The one person on her team who objected to the artwork was Amaarae’s mother, who is her manager – she still hates it, even after several attempts to milden the imagery. Having a momager is an arrangement many would be wary of, and Amaarae chuckles that their working relationship has been “very eventful”. However, with a 25-year age-gap, it’s only expected that they might clash on matters of personal taste. In an industry where artist exploitation at the hands of managers is rife, Amaarae is grateful for her mother, who she calls “resourceful, sharp and knowledgeable due to life experience”.
“Being a woman is so powerful, as is being with a woman”
Studying English Literature at university also shaped Ama’s creative process, including a love of reading – especially poetry anthologies. “I had an incredible poetry teacher, Professor Lee, who showed me how dope poetry could be and opened my mind up to a whole new world. I wouldn’t be the artist that I am without having met her or taken her classes.” Her own journey into journalism led to an op-ed for OkayAfrica that included an unfinished essay for Professor Lee’s class, amongst other texts that explored being a black artist and a disruptive woman’s voice in an industry dominated by men.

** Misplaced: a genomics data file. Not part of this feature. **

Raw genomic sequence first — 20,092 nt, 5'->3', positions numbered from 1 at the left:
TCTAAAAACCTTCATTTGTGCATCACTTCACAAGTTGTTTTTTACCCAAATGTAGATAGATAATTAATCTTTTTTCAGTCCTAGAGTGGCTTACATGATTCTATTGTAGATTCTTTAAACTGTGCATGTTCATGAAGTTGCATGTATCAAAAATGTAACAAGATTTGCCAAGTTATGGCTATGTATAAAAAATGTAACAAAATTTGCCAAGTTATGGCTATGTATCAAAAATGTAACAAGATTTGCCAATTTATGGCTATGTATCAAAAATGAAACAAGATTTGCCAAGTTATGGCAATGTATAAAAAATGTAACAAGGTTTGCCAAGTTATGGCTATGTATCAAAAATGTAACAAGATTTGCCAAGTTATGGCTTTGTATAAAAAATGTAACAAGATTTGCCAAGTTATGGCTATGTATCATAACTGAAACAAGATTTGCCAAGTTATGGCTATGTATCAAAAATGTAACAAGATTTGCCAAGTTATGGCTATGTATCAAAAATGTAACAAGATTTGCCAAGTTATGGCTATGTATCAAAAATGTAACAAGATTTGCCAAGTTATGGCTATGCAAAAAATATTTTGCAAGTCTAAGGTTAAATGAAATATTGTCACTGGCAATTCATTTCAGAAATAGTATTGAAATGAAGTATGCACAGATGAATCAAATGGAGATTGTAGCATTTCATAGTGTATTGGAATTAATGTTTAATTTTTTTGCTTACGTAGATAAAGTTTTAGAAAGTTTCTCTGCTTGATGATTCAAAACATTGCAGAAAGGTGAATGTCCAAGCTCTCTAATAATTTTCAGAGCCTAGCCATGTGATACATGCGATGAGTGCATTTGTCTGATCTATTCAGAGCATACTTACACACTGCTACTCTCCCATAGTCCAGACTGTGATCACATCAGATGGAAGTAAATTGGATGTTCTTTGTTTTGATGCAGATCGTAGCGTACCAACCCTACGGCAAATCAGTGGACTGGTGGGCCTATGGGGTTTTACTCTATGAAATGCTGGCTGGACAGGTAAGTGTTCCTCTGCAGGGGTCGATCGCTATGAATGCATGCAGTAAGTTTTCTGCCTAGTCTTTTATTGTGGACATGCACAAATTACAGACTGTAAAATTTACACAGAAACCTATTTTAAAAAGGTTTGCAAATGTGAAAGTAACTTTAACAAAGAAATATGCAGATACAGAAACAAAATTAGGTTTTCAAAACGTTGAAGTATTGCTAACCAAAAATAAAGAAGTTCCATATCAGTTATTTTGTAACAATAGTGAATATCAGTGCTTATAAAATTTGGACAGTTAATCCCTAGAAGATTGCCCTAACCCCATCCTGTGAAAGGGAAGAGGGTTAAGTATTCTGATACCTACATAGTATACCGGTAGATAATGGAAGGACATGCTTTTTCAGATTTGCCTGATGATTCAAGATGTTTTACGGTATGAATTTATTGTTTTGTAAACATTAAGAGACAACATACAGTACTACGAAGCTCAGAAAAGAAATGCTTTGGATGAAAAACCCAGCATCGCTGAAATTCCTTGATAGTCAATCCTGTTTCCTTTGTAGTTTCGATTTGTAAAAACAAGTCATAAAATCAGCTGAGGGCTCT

Fully equipped with the tools to express and empower herself as well as her ‘Angelz’ (her fans), Amaarae’s disruptive voice joins a chorus of young Africans musicians across the continent. With political and societal movements from Nigeria to Ethiopia, musicians are using their platforms to dismantle the status quo and direct the future of Africa. With liberating lyricism that celebrates the nuances, complexities and power of womanhood and sex, our very own Head Angel of Accra has swooped in to save the year.
Ultimately, as mysterious and ethereal as Amaarae may initially seem, her sweet, silky ambitiously punk body of work offers an insight into the future of African music that anchors the continent as it touches every corner and every influence of the world.
You can listen to Amaarae’s The Angel You Don’t Know now on all streaming services.